The biggest challenge for me was to just stay motivated and productive when I wasn’t at work. I wasn’t showering as much at first because I didn’t care how I looked if I wasn’t going to be seeing anyone. After the first couple weeks it got better though because I got into a good routine and had adjusted to my new lifestyle. Working out helped me so much.
[Harpring, Max]:
What have you, your family, and friends done for recreation during COVID-19 (feel free to include details about shows, games, books, etc.)?
[Tyler, Emily]:
Well, like I said, facetimed more and zoom parties. I’ve done a lot of binging shows on Netflix and definitely hopped on the Tiger King bandwagon. I worked out more. I don’t know what else to say. It wasn’t very eventful. My family back in Kentucky played a lot of board games. Sadly, Stevie wouldn’t play any games with me.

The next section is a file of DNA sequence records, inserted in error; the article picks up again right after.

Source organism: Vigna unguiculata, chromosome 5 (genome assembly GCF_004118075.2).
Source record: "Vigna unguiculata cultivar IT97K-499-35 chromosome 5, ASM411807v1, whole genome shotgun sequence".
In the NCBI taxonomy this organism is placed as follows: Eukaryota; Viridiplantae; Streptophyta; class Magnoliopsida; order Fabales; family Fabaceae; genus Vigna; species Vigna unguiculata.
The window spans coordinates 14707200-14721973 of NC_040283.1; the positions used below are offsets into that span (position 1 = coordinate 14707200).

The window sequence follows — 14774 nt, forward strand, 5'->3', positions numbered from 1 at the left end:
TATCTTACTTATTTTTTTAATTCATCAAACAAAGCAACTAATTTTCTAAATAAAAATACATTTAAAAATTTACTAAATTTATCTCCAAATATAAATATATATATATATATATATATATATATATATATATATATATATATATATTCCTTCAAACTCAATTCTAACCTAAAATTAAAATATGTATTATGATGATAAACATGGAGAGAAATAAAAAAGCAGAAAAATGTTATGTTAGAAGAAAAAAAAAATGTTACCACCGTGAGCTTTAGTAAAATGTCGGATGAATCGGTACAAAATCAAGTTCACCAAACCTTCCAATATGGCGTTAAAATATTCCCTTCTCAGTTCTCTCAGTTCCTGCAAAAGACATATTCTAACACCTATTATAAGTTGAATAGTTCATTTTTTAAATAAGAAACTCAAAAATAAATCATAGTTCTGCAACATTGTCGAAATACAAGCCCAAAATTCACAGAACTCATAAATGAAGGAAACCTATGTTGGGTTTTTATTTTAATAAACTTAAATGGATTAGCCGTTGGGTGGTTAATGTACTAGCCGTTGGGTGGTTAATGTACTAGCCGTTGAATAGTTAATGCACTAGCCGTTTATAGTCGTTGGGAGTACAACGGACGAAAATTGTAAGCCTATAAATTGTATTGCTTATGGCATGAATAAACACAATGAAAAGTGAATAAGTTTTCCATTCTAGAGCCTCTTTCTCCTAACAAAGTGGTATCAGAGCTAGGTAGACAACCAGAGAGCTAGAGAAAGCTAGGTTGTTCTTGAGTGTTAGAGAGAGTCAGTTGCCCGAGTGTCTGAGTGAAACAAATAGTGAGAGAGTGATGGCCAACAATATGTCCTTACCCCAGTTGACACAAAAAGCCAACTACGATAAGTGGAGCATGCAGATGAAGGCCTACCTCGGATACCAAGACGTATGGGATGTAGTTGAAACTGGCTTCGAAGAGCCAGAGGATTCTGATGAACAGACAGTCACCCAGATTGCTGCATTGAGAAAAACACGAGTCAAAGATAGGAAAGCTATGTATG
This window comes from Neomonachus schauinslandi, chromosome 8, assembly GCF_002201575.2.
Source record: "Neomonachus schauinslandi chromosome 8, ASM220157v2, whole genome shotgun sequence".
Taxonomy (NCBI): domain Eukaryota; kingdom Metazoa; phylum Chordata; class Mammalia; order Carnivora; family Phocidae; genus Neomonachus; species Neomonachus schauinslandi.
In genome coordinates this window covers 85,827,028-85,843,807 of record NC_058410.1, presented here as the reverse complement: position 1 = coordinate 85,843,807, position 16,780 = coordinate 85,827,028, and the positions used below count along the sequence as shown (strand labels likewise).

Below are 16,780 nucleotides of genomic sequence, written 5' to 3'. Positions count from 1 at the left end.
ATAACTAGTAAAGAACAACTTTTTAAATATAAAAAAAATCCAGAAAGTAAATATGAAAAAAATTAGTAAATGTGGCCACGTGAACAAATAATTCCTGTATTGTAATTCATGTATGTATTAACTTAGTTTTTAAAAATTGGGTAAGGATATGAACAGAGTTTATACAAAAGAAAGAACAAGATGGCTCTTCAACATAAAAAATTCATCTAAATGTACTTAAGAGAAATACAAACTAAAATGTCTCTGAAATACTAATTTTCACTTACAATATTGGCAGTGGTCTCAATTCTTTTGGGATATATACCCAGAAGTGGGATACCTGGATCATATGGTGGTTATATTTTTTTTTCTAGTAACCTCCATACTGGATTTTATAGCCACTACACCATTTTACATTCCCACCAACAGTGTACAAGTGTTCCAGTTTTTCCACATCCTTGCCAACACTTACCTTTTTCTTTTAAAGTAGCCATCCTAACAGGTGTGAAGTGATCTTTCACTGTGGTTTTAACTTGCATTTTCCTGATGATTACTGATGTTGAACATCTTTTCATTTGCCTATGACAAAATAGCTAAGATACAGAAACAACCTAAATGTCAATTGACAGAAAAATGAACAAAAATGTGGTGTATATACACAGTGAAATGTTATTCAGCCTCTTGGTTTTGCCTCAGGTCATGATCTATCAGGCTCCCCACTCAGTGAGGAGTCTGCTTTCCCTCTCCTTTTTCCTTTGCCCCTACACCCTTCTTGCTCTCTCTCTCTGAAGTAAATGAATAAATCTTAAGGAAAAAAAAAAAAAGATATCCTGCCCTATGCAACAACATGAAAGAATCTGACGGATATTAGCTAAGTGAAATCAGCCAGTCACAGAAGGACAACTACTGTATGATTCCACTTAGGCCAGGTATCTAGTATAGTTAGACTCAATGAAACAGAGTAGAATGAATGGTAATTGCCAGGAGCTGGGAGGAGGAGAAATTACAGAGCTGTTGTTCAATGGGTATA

Community

[Harpring, Max]:
How has the COVID-19 outbreak affected your community? Examples include school, club, church, job, etc.
[Tyler, Emily]:
Well it definitely changed the restaurant and bar scene, like with Mount Lookout square it was so quiet and not busy at all compared how it used to be. Made for quieter weekends. Everybody had to use Doordash and carry their food out. It was cool that you could get alcohol to go though.
[Harpring, Max]:
What about school or work?
[Tyler, Emily]:
Well I already graduated so I don’t know much about the school situation, but I’m so glad I didn’t have to do any of those Zoom classes. That looks miserable. I hated online classes. And as far as work goes, it didn’t affect me but I saw many people having to make the transition to working at home, which many people seemed to like more actually. I can’t tell you how many people I talked to that say they just roll out of bed and hop on the zoom call. Must be nice.